Advances in Assessment, Diagnosis, and Treatment of Hyperthyroidism in Children Kim Siarkowski Amer, RN, PhD The thyroid gland is responsible for regulating multiple complex metabolic processes that affect most organs. Physical growth and cognitive development are dependent on proper levels of thyroid hormone. This article will review common challenges in the diagnosis of hyperthyroidism in children, the approaches to treatment, and the nursing interventions guided toward child and family responses to thyroid disease. A comparison of signs and symptoms of hypothyroidism and hyperthyroidism is also included. The nursing interventions addressed in the article integrate the biological, psychological, social, and environmental stresses and adaptations necessary to cope with hyperthyroid disease. n 2005 Published by Elsevier Inc. The word thyroid comes from the Greek word bto shield Q HE THYROID GLAND is responsible for regulating many metabolic processes including physical growth and cognitive development. The underfunction or overfunction of the thyroid gland can affect all organ systems, growth, development, and long-term functioning (Dallas & Foley, 1996). Nurses need to be aware of the multiple complex systems affected by thyroid status and use appropriate nursing assessments and interventions. For example, recent studies demonstrate that cognitive development is dependent on early and adequate thyroid hormone replacement in congenital hypothyroidism (Selva et al., 2002). Formerly, the most common cause of mental retardation, congenital hypothyroidism is now part of the newborn screening protocol in every state. Although infants are diagnosed early, their long-term health is dependent on normal thyroid status through thyroid hormone replacement. In contrast to hypothyroidism, hyperthyroidism is rare in young children or infants. However, hyperthyroidism in pregnancy can affect multiple systems in the infant. In children, 95% of the cases of hyperthyroidism are related to Graves’ disease (Dallas & Foley, 1996). Thyroid function is dependent on a feedback loop system, or the hypothalamic, pituitary, thyroidal axis. Thyroid hormone regulation is an excellent example of the delicate balance among the brain (hypothalamus), the pituitary gland, and the target gland (e.g., the thyroid gland). When too much thyroid hormone is produced, the hypothalamus T Journal of Pediatric Nursing, Vol 20, No 2 (April), 2005 attempts to slow down production and sends a signal, thyrotropin-releasing hormone (TRH), to the pituitary gland, which in turn slows down synthesis of thyroid-stimulating hormone (TSH), which should slow production of thyroid hormone. However, if the pathology is severe, the feedback regulation is ignored and overridden, and the thyroid may continue producing more hormone until a dangerous hyperthyroid state, or thyrotoxicosis, is at hand. EMBRYOLOGY OF THE THYROID The thyroid gland is a bow tie-shaped gland that originates in the palate in the first trimester of pregnancy. Because the fetus at this stage does not produce iodine, thyroid hormones T4 and T3 cannot be produced. Because there is no iodine produced, thyroid hormone cannot be produced and the fetus is dependent completely on maternal thyroid hormones. Therefore, maternal thyroid status is critical to the development of the fetus and child. If maternal iodine ingestion is inadequate, the fetus will not have adequate thyroid hormone. From the Department of Nursing, DePaul University, Chicago, IL. Address correspondence and reprint requests to Kim Siarkowski Amer, RN, PhD, Department of Nursing, DePaul University, Suite 3000, 990 W. Fullerton, Chicago, IL 60614. E-mail: [email protected] 0882-5963/$ - see front matter n 2005 Published by Elsevier Inc. doi:10.1016/j.pedn.2004.12.013 119 120 In the second trimester of pregnancy, the thyroid migrates to the neck area. Two etiologies for congenital hypothyroidism are athyrosis (absence of thyroid at birth) or lingual thyroid. Congenital hypothyroidism can be caused by the failure of the thyroid to migrate normally to the proper anatomical area, or in the case of athyrosis, by the absence of thyroid tissue at birth (DiGuiseppi, 1994). Thyroid hormone production begins in the fetus through the third trimester, and with normal function, an euthyroid state should be achieved. MATERNAL HYPERTHYROIDISM AND THE EFFECT ON NEWBORNS In a mother with a history of thyroid disease (Case 1), thyroid hormone levels and physical symptoms should be monitored closely during pregnancy (Haddow et al., 1999). Newborn thyroid levels and signs of overactive or underactive thyroid should also be monitored. Laboratory tests to assess function in both mother and infant evaluate the pituitary hormone TSH and the thyroid hormones for thyroxine (T4) and triiodothyronine (T3). Almost all thyroid hormones are bound to thyroid-binding globulin (TBG). Only 0.3% of thyroid hormone is bfreeQ or circulating. Thyrotoxicosis occurs with very high levels of unbound circulating thyroid hormone, which is caused by hyperfunction of thyroid follicular cells or increased synthesis and secretion of T3 or T4. Total thyroxine, or TT4, is elevated in hyperthyroidism; however, there are cases of T3 thyrotoxicosis that would not show an increase in TT4 (Williams & Brent, 1995). Case 1. C.J. is a newborn whose mother had active hyperthyroidism during pregnancy. The mother was treated with Tapazole, a thyroid suppressant; however, her symptoms persisted. A goiter was noted on C.J.’s initial exam, and at 7 days of life, C.J. is tachycardic at 220, sleeps 15 minutes at a time, and has had frequent runny stools since 2 days of life. Thyroid-stimulating antibodies were three times the normal level, and T4 levels were elevated with a suppressed TSH. The inability to self-regulate thyroid levels has many serious effects on the newborn such as those illustrated in Case 1. When the transplacental thyroid-stimulating immunoglobulin (TSIG) is passed to the infant, there may be fetal hyperthyroidism with goiter. Elevated maternal thyroid hormones may disrupt the fetal and newborn ability to regulate TSH and T4 levels. Newborns of mothers with hyperthyroidism can be affected in KIM SIARKOWSKI AMER many ways. In maternal Graves’ disease, there is a significant risk for low birth weight, prematurity, small for gestational age, and intrauterine death in infants (Seng, 2000). Congenital malformations are more common in mothers with a history of Graves’ disease that is not controlled during pregnancy (Momotani, Ito, & Noh, Oyanagi, Ishikawa, & Ito, 1986). Elevated maternal thyroid hormones may disrupt the fetal and newborn ability to regulate TSH and T4 levels. In Case 1, the baby has transient hyperthyroidism, which should be treated with hblockers and thyroid suppressants if needed. Physical signs and symptoms such as diarrhea, abnormal sleep patterns, and hyperreflexia should be monitored by nurses and documented. Neonatal Graves’ disease is relatively rare with cases occurring about 1 in 25,000 pregnancies (Russell, 1992). Infants with neonatal Graves’ disease are usually confined to offspring of mothers with Graves’ disease, as in Case 1. Maternal immunoglobulins that stimulate TSH receptors in utero result in a hyperthyroid state in the fetus (Seng, 2000). Additional effects of neonatal Graves’ disease is rare; the physiological effects can include growth retardation, irritability, restlessness, elevated temperature, flushed face, tachycardia, cardiomegaly, and heart failure. The infant has increased somatic growth, in contrast to infants of diabetic mothers; infants with neonatal Graves’ disease have decreased fat stores, tachycardia, and hyperalertness (Russell, 1992). Initial treatment for infants with thyrotoxicosis includes h-blockers and antithyroid drugs. Most infants have cleared the maternal immunoglobulins after 2 months and no longer need treatment. The initial symptoms of thyromegaly, thrombocytopenia, hepatomegaly, and cardiac arrhythmias can be significant, including mortality. Hence, although the condition is transient, it can be serious or fatal (Russell, 1992). After resolution of symptoms, the infant should retain normal function for life. GENETICS AND THYROID DISEASE Recent advances in elucidating the genetic mechanisms underlying thyroid metabolism include identifying the location of the gene for the thyrotropin h-subunit on chromosome 1 and advances in the genetics of autoimmune thyroid disease and the complex mechanisms of signal transduction. The regulation of synthesis of TSH involves a complex process of signaling receptors that sense whether thyroid hormone levels are 121 ADVANCES IN THYROID (T4-binding globulin), TTR (transthyretin), prealbumin, and albumin. Only 0.3% of thyroid hormone circulates unbound. However, this unbound hormone is metabolically active at the cellular level. Inherited or acquired deficiencies in the carrier proteins may change the serum thyroid levels significantly, which may be related to thyrotoxicosis. Such changes do not always result in clinical thyroid disease because the concentration of the free thyroid hormone does not change. If a patient has normal TSH, low thyroid hormone values, and proportionately low TBG, then thyroid function should be normal (Sarlis & Hirshberg, 2002). Figure 1. Thyroid activity: hypothalamic thyrotropinreleasing hormone. THYROID ANTIBODIES adequate. If thyroid hormone levels are low, TSH increases to try to increase production of thyroid hormone. If thyroid hormone levels are high, TSH decreases in an attempt to slow thyroid hormone production. TSH is a glycoprotein hormone that has common alpha and unique h-subunits. The TSHh is expressed uniquely in the anterior pituitary just as other regulatory hormones such as lutenizing hormone (LH) and follicle-stimulating hormone (FSH) (Williams & Brent, 1995). Regulatory factors in TSH transcription include TRH, somatostatin, dopamine, vasoactive intestinal peptide, and arginine vasopressin (Vacca, Moro, Caraccio, Guerrieri, Marra & Greco, 2003). The action is initiated by TRH, which binds to the plasma membrane receptors, which initiate a cascade of signal transduction events that activate phospholipase C kinases, which eventually cause regulation of thyroid hormone activity (Figure 1). In an animal model, thyroid hormone activity has been disrupted by exposure of fetal and suckling newborn rats to dioxin (2,3,7,8-tetrachlorodibenzop-dioxin), which is commonly found in the environment. Nishimura, Yonemoto, Miyabara, Sato, and Tohyama (2003) found that thyroid hormone homeostasis was disrupted by the exposure to dioxins due to sustained excessive secretion of TSH followed by hyperplasia of the follicular cells of the thyroid. Future research on humans may show a link between environmental toxins and thyroid function. THYROID-BINDING PROTEINS Thyroid hormones T4 and T3 are bound to the carrier proteins, most commonly identified as TBG The most common cause of acquired hypothyroidism is Hashimoto’s thyroiditis. The name came from the Japanese physician who first described the inflammation of the thyroid tissue that he examined through a microscope in 1912. The thyroid becomes enlarged because of the infiltration with lymphocytes (white blood cells) that cause an autoimmune reaction. The lymphocytes gradually destroy the thyroid tissues, and the result is underactive thyroid function with an enlarged thyroid gland. Eighty percent of people with Hashimoto’s thyroiditis have elevations in antimicrosomal and antithyroglobulin antibodies (Williams & Brent, 1995). In contrast to the hypothyroidism in Hashimoto’s thyroiditis, Grave’s disease, or hyperthyroidism, is caused by a different autoimmune antibody process. In this case, the thyroid works against itself because of the abundance of thyroid-stimulating antibodies that cause an excessive amount of thyroid hormone to be produced. TSIG and TSI were the antibodies tested to determine if Graves’ disease is present (Webster, Taback, Sellers, & Dean, 2003). The diagnosis of Graves’ disease is confirmed by additional laboratory data, including elevated T4, suppressed TSH, and elevated TSI. The clinical symptoms are similar to those for neonatal Graves’ disease and are listed in Table 1. The symptoms consistent with Graves’ disease are because of the hyperactivity of the sympathetic nervous system and hyperthyroidism (see Table 1). Additional symptoms include irritability, emotional lability, heat intolerance, and proximal muscle weakness (Webster et al., 2003). Physical findings on assessment include goiter, persistent tachycardia, systolic hypertension with widened pulse 122 KIM SIARKOWSKI AMER Table 1. Comparison of Thyroid Abnormalities, Hypothyroidism, Hyperthyroidism, Their Symptoms, Treatment, and Follow-Up Recommendation Thyroid Dysfunction Clinical Symptoms Laboratory Findings Treatment Follow-Up Congenital hypothyroidism Sleeping more than normal, hypotonia, poor feeding, dry skin, hoarse cry, in infants very few symptoms Elevated TSH (unless caused by pituitary dysfunction), low T4 10–15 Ag/kg/day of thyroid replacement (l-thyroxine) (Selva et al., 2002) Acquired hypothyroidism Dry skin, weight gain, constipation, sleeping more than normal Clinically euthyroid (normal without symptoms) Low T4 and high TSH Thyroid replacement Low T4, T3, low TBG, normal TSH No treatment Make sure patient understands that thyroid screening tests may be abnormal (if TBG is not measured) Malaise, weight gain, constipation, delayed relaxation phase in deep tendon reflexes, dry skin and hair Sweating, tachycardia, shakiness, a more hearty appetite than usual, mood changes/ feeling or acting more nervous, muscles aches, especially when climbing stairs, protruding eyes, difficulty in swallowing (because of a large thyroid), difficulty in concentration, diarrhea, weight loss Tachycardia, hyperkinesis, restlessness, diarrhea, poor weight gain, premature craniosynostenosis, and advanced bone age Elevated TSH, low T4 and T3, elevated antimicrosomal and antithyroglobulin antibodies Elevated T4 and T3, suppressed TSH (b1 Ag/L), elevated TSI Thyroid replacement Monitor several times a year to ensure adequate replacement Treatment for hypothyroidism may cause hyperthyroidism Treatment may cause hypothyroidism High free T4 and suppressed TSH, elevated TSI will persist for 3–5 months Lasts weeks to 6 months; if symptomatic, treat with medications TBG deficiency (can be inherited, such as X-linked deficiency or carbohydrate-deficient glycoprotein syndrome, which is autosomal recessive, or acquired, such as hyperthyroidism, nephrotic syndrome, renal failure, or malnutrition Hashimoto’s thyroiditis (acquired hypothyroidism) (autoimmune process) Graves’ disease hypertyroidism (autoimmune process) Neonatal thyrotoxicosis (neonatal Graves’ disease) pressure, brisk reflexes, exophthalmus (protruding eyes), eyelid retraction, hand tremor, hyperreactive deep tendon reflexes, and smooth, moist, and warm skin (Siarkowski Amer, 1993). At the time of diagnosis of Graves’ disease, there may be a history of declining school performance over several months. The reported average duration of symptoms in the pediatric population prior to diagnosis is 1 year (Cooper, 1983; Safa, Schumacher, & Rodriguez-Antunez, 1975; Webster Thyroid suppressant drugs such as propylthiouracil or Tapazole, ablation therapy, or surgery also may need h -blocker for elevated heart rate Frequent blood tests to ensure adequate replacement (higher thyroid hormone values show better cognitive development in the first 2 years of life) Follow-up at least twice a year Presence of maternal antibodies (TSI) may occur even after mother is euthyroid; can cause hyper- or hypothyroidism in infant et al., 2003) A thorough history, physical assessment, and thyroid function testing usually makes the diagnosis straightforward. Unfortunately, there is no cure for the autoimmune process that occurs during Graves’ disease. Future research may use TSI for treatment as well as diagnosis. The goal is to find a physiological way to block the production of immunoglobulins. The direct effect of this immune component on the hyperthyroidism is not fully understood; however, 123 ADVANCES IN THYROID current research suggests that there is a defect in immune surveillance. The exact prevalence of Graves’ disease is not known; however, it is estimated to be approximately 0.4% of the population of the United States (Williams & Brent, 1995). It is much less common in children than in adults and is five to six times more common in girls than in boys. Graves’ disease may appear at any time; however, it is rare in infancy, unless the mother has hyperthyroidism, and shows a peak incidence during preadolescence and adolescence (Dallas & Foley, 1996). Case 2. Lucy is a 15-year-old who was diagnosed with Graves’ disease at 11. She was initially treated with thyroid-suppressive drugs and then received radioactive iodine (RAI). Her thyroid replacement has been adequate for the past 3 years; however, lately, she has been very tired, sleeping 12 hours a day. She also has had some weeks where she only has two to three stools. Her constipation is making her bloated and she is frustrated. Lucy’s deep tendon reflexes are slow to react. Is this adolescent malaise or hypothryoidism caused by the treatment of her Graves’ disease? As in Case 2, after initial diagnosis and initiation of treatment for Graves’ disease, thyroid function tests should be followed regularly every month for the first 2 months, then at least three times a year until they normalize with treatment. If thyroid values are borderline, more specific tests can be done. These include T3 resin uptake, free T4, thyroid antibody titer, or RAI uptake (Williams & Brent, 1995). If there is an elevation in T4 without suppression of TSH, it is unlikely the patient will require treatment. After treatment for Graves’ disease or a remission, the patient may need to be treated for hypothyroidism, as in Case 2. During active Graves’ disease, the state of such extreme hyperfunctioning can sometimes lead to bburnout Graves’ disease,Q which is a state of hypothyroidism. In addition, suppressant drugs and other treatments may leave the thyroid underfunctioning or with very minimal function. Such is the case of Lucy (Case 2), who needs thyroid replacement after treatment of Graves’ disease. Nurses must be aware of the divergent symptoms of hypothyroidism and hyperthyroidism and the potential for shifts between diagnosis. For example, if a patient has a diagnosis of Graves’ disease, they have hyperfunction initially, but may become hypothyroid from treatment. MEDICAL MANAGEMENT Treatment of Grave’s disease consists of three options: medical therapy with thioamides (antithyroid drugs), surgical resection of all or a major portion of the thyroid gland, or ablation of the thyroid with RAI. Because the specific cause of the gland hyperactivity is not known, these are the most effective therapies at this time. The two most commonly used thioamides are propylthiouracil and methimazole (Tapazole). Both block the formation of T4 and T3. Agranulocytosis is a very serious side effect of both drugs (Cooper, 1983). Families should be educated about the importance of reporting any fever and/or sore throat to the physician immediately, as these symptoms may signify the onset of agranulocytosis. Scheduled periodic white blood cell counts have not been useful to monitor patients because the agranulocytosis can occur over a short period, over 2 weeks (Siarkowski Amer, 1993). Mild leukopenia can be a result of the hyperthyroidism itself, and if it remains mild, it poses no threat. Other side effects of the medications include rash, fever, nausea, and arthralgia. Side effects occur in less than 5% of patients on thioamides. Medical management with thioamides is the least invasive approach, and many patients achieve a remission of the disease with thioamide treatment. About 20–25% of patients achieve remission in 2 years and up to 50% by 5 years of therapy. Compliance is an concern with thioamides, especially with adolescents who self-administer, since an every-6-hour or an every-8-hour schedule can be difficult in some patients. Patients may skip their afternoon dose while at work or at school, which is against the advice of health-care providers. Reminders, such as watches with alarms, cell phones, or personal digital assistants (PDAs), can be invaluable for busy teens. If achievement of remission fails, the other options are surgery or RAI. Both have potential side effects and possible morbidity. The hesitancy to use radioiodine in children because of the oncogenic potential has not been validated in the small number of studies reported (Moll & Paatel, 1997). Moll and Paatel (1997) compared outcomes from three different treatment groups: one used radioiodine as the second choice after antithyroid medication failure, one had thyroidectomy after medication failed, and the third group received initial radioiodine treatment. Of the three groups, the group receiving immediate radioiodine had the highest first year remission (88%). The other two groups had a remission rate of 65% within 5 years. 124 KIM SIARKOWSKI AMER Hence, from this pilot study, it appears that RAI may be the first choice for a timely remission with minimal medical therapy or surgical intervention. This approach was also confirmed by Webster et al. (2003), who state that in many Canadian centers, radioiodine is used as a first course treatment with adolescents who may have trouble with compliance. Surgical removal of most of the thyroid gland is an acceptable treatment especially if there is an experienced pediatric thyroid surgeon in the institution. The risks associated with surgery include thyroid storm if the child is hyperthyroid before surgery or if thyroid hormone is released during surgery (Ball & Bindler, 2003). Other risks include potential loss of part or all of the parathyroid glands, vocal cord paralysis, and bleeding, in addition to all the risks associated with any surgery and anesthesia (Siarkowski Amer, 1993). Calcium and phosphorous should be monitored closely after thyroidectomy (Maier et al., 1984). In the United States, the trend is to attempt medical management, and if this is unsuccessful, then either surgery or RAI is used. RAI is considered a safe and effective means of treating pediatric Graves’ disease (Chapman, 1983). Many clinicians remain cautious with its use because of the possible, although not proven, risk of infertility or cancer. The RAI treatment dose of radiation to the gonads is equal to an upper gastrointestinal series or intravenous pyelography. Both thyroidectomy and RAI treatments may leave patients hypothyroid because of the removal or ablation of the thyroid gland (Siarkowski Amer, 1993). This may occur some time after treatment. Thus, these therapies can commit the patient to lifelong thyroid replacement. Patients who achieve a remission within the first year of treatment have a much better long-term prognosis (Siarkowski Amer, 1993). If medical therapy fails, ablation or thyroidectomy should be discussed (Ball & Bindler, 2003). THYROID STORM The most emergent risk for a patient with Graves’ disease is thyroid storm in uncontrolled hyperthyroidism or during times of stress or infection. Thyroid storm is not common in neonatal Graves’ disease. Thyroid storm can be caused by noncompliance with medication or overdosage of l-thyroxine replacement. The symptoms include more pronounced symptoms of hyperthyroidism. The patient may complain of palpitations, eyelid lag, fever, muscle weakness, excessive sweating, voracious appetite, diarrhea, or tremor, mostly due to sympathetic nervous system hyperactivity (Ball & Bindler, 2003). In late stages, there may be stupor or coma, cardiac failure, or circulatory collapse (Dallas & Foley, 1996). Thyroid storm is a medical emergency, and treatment is the same as the treatment for hyperthyroidism but with higher dosages of thioamides and possibly a h-blocker such as propranolol (Inderal) to control the cardiovascular hyperactivity and to decrease the risk of heart failure (Ball & Bindler, 2003). The patient must be hospitalized for management and stabilization. In some cases, it is necessary to do monitoring in the intensive care unit (Dallas & Foley, 1996). NURSING ASSESSMENT, INTERVENTION, AND ONGOING EVALUATION The family aspects of managing the care of a child with thyroid disease are related to the health perception and health management of the patient and family. Common concerns include difficulties adhering to the medical regime, the child being perceived as fragile or different from other children, missing school, or poor school performance due to illness. Before the diagnosis and during treatment, the child may be irritable and hyperactive, and such hyperthyroid child may be misdiagnosed as having attention deficit/hyperactivity disorder, or a child who is lethargic and always sleeping when hypothyroid can strain even the strongest family relationships (Ball & Bindler, 2003). Some families become overly concerned about the disease because of the language that is used. Words such as grave represent an ominous or dismal outcome, and when remission is mentioned, people often associate it with cancer. Because of this, it is important to state clearly to parents and patients that this is not a life-threatening disease if well managed (Siarkowski Amer, 1993). Families learning about thyroid disease may have a great deal of anxiety related to managing a chronic illness. There may be concerns about cognitive and perceptual functioning and sleep and rest patterns with this disease. Nurses should be actively involved in the patient and family by teaching things related to thyroid disease (Ball & Bindler, 2003). The alterations in cognitive, perceptual, and sleep and rest patterns should be temporary, lasting only until the patient is euthyroid. The patient and family need to be supported during the difficult time of adjusting dosage or 125 ADVANCES IN THYROID evaluating other treatment modalities (Wong, Wilson, Hockenberry-Eaton, Winklestein, & Schwartz, 2003). The goal of the family should be normalization, which includes acknowledging the disease, integrating the management into the family routine, and getting back to normal routines (Deatrick, Knafl, & Murphy-Moore, 1999). Self-perception and self-concept may be altered in patients with thyroid disease if they have outward signs such as exophthalmos or tremor (Ball & Bindler, 2003). Nursing interventions should be aimed at identification of positive aspects of the child. It should also be stressed that with a variety of treatment options, the likelihood of controlling the disease is good. Siarkowski Amer (1993) emphasizes that anticipatory dietary counseling is essential as treatment of the hyperthyroidism is initiated. As the metabolic rate normalizes with treatment, parents, children, and adolescents must learn to reregulate food intake to avoid extreme weight fluctuations (Siarkowski Amer, 1993). Nurses may need to communicate with the child’s teacher or principal to explain the difficulties the child may be experiencing because of the disease. It is important to stress the fact that these problems are temporary and should abate after the thyroid levels normalize. Several weeks to months may elapse before the child is back to normal. Potential side effects of antithyroid medications should be taught to patients and their caregivers. The most important of these is monitoring the patient for fever during illness. The potential agranulocytosis coupled with a fever can constitute a great risk (Ball & Bindler, 2003). The nurse should assess the family to evaluate if compliance with medication will be a problem. Frequently, when patients are not well controlled on antithyroid drugs, it can be traced back to a misunderstanding of dosage or noncompliance. For this reason, the medical regime should be reviewed in detail at each visit. The patient and caregiver should repeat the medication name, dosage, and times administered and the nurse should document the interchange. The family should also verbalize knowledge that the medication takes many days to weeks to correct the hyperthyroidism (Wong et al., 2003). Nursing management of thyroid storm includes educating patients about the phenomenon at initial diagnosis of Graves’ disease and monitoring the patient’s vital signs, laboratory data, and response to treatment in the hospital. If propranolol (Inderal) is ordered immediately for thyroid storm, it can be given intravenously (Ball & Bindler, 2003). The nurse needs to monitor heart rate and blood pressure every 30 minutes for 2 hours after administration. Although thyroid storm is rare in the pediatric population, it is important to recognize it because of the risk of significant mortality if not treated properly. In the past, it was a common problem postsurgically in both elective and unplanned surgeries and was the main cause of morbidity and mortality in thyrotoxicosis (Webster et al., 2003). Now that good treatment options are available, there is less concern about this phenomenon. With educated counseling from well-educated and prepared nurses, patients and parents managing thyroid disease should feel confident that their lives will be normal. Long-term health of patients with thyroid disease can be ensured with excellent comprehensive care managed by nursing. REFERENCES Ball, J. W., & Bindler, R. C. (2003). Pediatric nursing caring for children. New Jersey: Prentice-Hall. Chapman, E. M. (1983). History of the discovery and early use of radioactive iodine. Journal of the American Medical Association, 250, 2042 - 2044. Cooper, D. S. (1983). Antithyroid drugs. The New England Journal of Medicine, 31, 1353 - 1362. Dallas, J., & Foley, T. (1996). Hyperthyroidism. In F. Lifshitz (Ed.) Pediatric endocrinology. 3rd ed. New York, NY: Marcel Dekker. Deatrick, J., Knafl, K., & Murphy-Moore, C. (1999). Clarifying the concept of normalization. Image: The Journal of Nursing Scholarship, 31, 209 - 214. DiGuiseppi, C. (1994). Screening for thyroid disease. US Preventive Service Task Force. Retrieved from www.angelfire. com/md/danil/thyroidpysiology6/04. Haddow, J. E., Palomaki, G. E., Allan, W. C., Williams, J. R., Knight, G. J., Gagnon, J., et al. (1999). Maternal thyroid deficiency during pregnancy and subsequent neuropsychological development of the child. The New England Journal of Medicine, 341, 549 - 555. Maier, W. P., Derrick, B. M., Marks, A. D., Channick, B. J., Au, F. C., & Caswell, H. T. (1984). Long-term follow-up of patients with Graves’ disease treated by subtotal thyroidectomy. American Journal of Surgery, 147, 266 - 268. Moll, G. W., & Paatel, B. R. (1997). Pediatric Graves’ disease: Therapeutic options and experience with radioiodine at the University of Mississippi Medical Center. Southern Medical Journal, 90, 1017 - 1022. Nishimura, N., Yonemoto, J., Miyabara, Y., Sato, M., & Tohyama, C. (2003). Rat thyroid hyperplasia induced by gestational and lactational exposure to 2,3,7,8,-tetrachlorodibenzo-p-dioxin. Endocrinology, 144, 2075 - 2081. Russell, W. E. (1992). Endocrine and other factors affecting growth. In R. A. Polin, W. W. Fox (Eds.) Fetal and neonatal physiology (pp. 295 - 305). Philadelphia: WB Saunders. 126 Safa, A. M., Schumacher, O. P., & Rodriguez-Antunez, A. (1975). Long-term follow-up results in children and adolescents treated with radioactive iodine (I131) for hyperthyroidism. The New England Journal of Medicine, 292, 167 - 171. Sarlis, N. J., & Hirshberg, B. (2002). Thyroxine binding globulin deficiency. Retrieved from www.emedicine.com5/04. Selva, K. A., Mandel, S. H., Rien, L., Sesser, D., Miyahira, R., Skeels, M., et al. (2002). Initial treatment dose of l-thyroxine in congenital hypothyroidism. The Journal of Pediatrics, 141, 786 - 792. Seng, L. Y. (2000). Maternal graves’ disease: Effects on the newborn. Retrieved from www.med.nus.edu.sg/paed/medical_ education/postgraduate/endocrine_metabolism/maternal_ graves.htm5/04. Siarkowski Amer, K. (1993). Nursing care of children with Graves’ disease. Pediatric Endocrinology Nursing Society KIM SIARKOWSKI AMER resource manual. Pediatric Endocrinology Nursing Society, Gaithersburg, MD. Vacca, R., Moro, L., Caraccio, G., Guerrieri, F., Marra, E., & Greco, M. (2003). Thyroid hormone administration to hypothyroid rats restores the mitochondrial membrane permeability properties. Endocrinology, 144, 3783 - 3788. Webster, J., Taback, S. P., Sellers, E., & Dean, H. (2003). Graves disease in children. Canadian Medical Association Journal, 169, 104 - 105. Williams, G. R., & Brent, G. A. (1995). Thyroid hormone response elements. In B. D. Weintraub (Ed.) Molecular endocrinology: Basic concepts and clinical correlations. Raven Press. Wong, D., Wilson, D., Hockenberry-Eaton, M., Winkelstein, M., & Schwartz, P. (2003). Nursing care of infants and children. St Louis, MO: Mosby.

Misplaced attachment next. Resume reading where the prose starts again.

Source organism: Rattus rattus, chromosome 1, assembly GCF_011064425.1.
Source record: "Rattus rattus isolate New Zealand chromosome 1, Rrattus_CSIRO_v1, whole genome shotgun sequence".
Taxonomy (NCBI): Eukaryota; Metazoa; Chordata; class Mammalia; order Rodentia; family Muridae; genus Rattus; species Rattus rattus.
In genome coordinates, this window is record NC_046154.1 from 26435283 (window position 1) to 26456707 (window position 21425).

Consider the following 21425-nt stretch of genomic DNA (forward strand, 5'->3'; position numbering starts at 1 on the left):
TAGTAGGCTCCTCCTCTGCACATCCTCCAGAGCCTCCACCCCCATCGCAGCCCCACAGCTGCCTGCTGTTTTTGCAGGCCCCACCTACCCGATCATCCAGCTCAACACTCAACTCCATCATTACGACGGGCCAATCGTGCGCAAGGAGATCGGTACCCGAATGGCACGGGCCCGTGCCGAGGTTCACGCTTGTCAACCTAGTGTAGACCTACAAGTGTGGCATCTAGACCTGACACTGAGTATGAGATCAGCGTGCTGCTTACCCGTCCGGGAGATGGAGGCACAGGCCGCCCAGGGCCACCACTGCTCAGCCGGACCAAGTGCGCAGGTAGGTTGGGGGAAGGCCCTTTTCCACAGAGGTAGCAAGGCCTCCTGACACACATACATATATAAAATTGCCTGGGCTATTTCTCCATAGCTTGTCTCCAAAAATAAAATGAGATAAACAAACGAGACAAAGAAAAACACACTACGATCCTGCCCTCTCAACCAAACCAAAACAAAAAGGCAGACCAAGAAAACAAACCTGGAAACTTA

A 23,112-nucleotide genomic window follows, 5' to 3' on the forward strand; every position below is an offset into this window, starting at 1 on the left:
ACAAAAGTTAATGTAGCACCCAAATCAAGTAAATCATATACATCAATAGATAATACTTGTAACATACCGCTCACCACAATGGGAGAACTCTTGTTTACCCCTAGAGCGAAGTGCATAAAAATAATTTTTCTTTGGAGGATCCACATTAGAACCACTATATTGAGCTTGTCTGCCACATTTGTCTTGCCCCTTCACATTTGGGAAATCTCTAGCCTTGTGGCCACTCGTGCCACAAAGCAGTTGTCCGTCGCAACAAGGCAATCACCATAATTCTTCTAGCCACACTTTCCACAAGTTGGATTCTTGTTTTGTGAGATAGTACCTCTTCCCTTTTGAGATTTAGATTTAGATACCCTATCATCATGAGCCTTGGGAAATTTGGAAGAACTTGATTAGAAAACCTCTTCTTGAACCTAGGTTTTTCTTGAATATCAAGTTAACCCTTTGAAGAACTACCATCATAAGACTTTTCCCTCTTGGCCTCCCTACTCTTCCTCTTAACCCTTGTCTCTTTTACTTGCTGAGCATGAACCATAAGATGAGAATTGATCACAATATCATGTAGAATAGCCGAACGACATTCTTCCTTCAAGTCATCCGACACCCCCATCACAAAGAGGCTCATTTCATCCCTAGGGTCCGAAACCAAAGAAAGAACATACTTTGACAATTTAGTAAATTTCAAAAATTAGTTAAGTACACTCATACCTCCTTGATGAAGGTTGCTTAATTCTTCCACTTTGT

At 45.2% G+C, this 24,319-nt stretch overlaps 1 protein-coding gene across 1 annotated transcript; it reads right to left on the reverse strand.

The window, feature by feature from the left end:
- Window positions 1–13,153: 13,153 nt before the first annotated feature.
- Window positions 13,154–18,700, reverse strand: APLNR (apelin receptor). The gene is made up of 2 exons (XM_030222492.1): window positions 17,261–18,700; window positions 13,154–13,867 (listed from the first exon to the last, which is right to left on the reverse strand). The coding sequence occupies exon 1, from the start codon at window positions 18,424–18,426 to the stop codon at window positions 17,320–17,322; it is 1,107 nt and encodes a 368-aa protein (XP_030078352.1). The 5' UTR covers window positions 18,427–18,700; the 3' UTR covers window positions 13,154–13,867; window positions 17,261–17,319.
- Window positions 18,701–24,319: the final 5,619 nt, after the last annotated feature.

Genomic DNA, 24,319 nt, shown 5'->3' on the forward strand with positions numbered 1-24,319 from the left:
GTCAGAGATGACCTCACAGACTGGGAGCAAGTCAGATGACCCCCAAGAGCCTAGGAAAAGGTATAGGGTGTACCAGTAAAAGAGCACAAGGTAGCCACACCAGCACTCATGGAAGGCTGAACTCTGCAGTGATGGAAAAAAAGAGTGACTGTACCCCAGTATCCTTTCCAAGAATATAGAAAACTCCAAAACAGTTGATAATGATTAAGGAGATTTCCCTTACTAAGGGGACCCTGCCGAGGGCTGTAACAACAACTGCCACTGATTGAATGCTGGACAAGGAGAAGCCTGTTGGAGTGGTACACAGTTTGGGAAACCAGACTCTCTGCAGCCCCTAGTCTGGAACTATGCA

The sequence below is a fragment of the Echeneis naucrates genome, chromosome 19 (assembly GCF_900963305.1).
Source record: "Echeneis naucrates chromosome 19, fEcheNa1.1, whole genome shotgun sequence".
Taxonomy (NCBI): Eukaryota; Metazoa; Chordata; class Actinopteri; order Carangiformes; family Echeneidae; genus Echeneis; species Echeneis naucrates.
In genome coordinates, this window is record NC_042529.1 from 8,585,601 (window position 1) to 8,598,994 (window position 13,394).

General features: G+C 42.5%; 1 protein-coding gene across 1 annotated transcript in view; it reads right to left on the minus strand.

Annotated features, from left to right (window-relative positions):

© Copyright 2019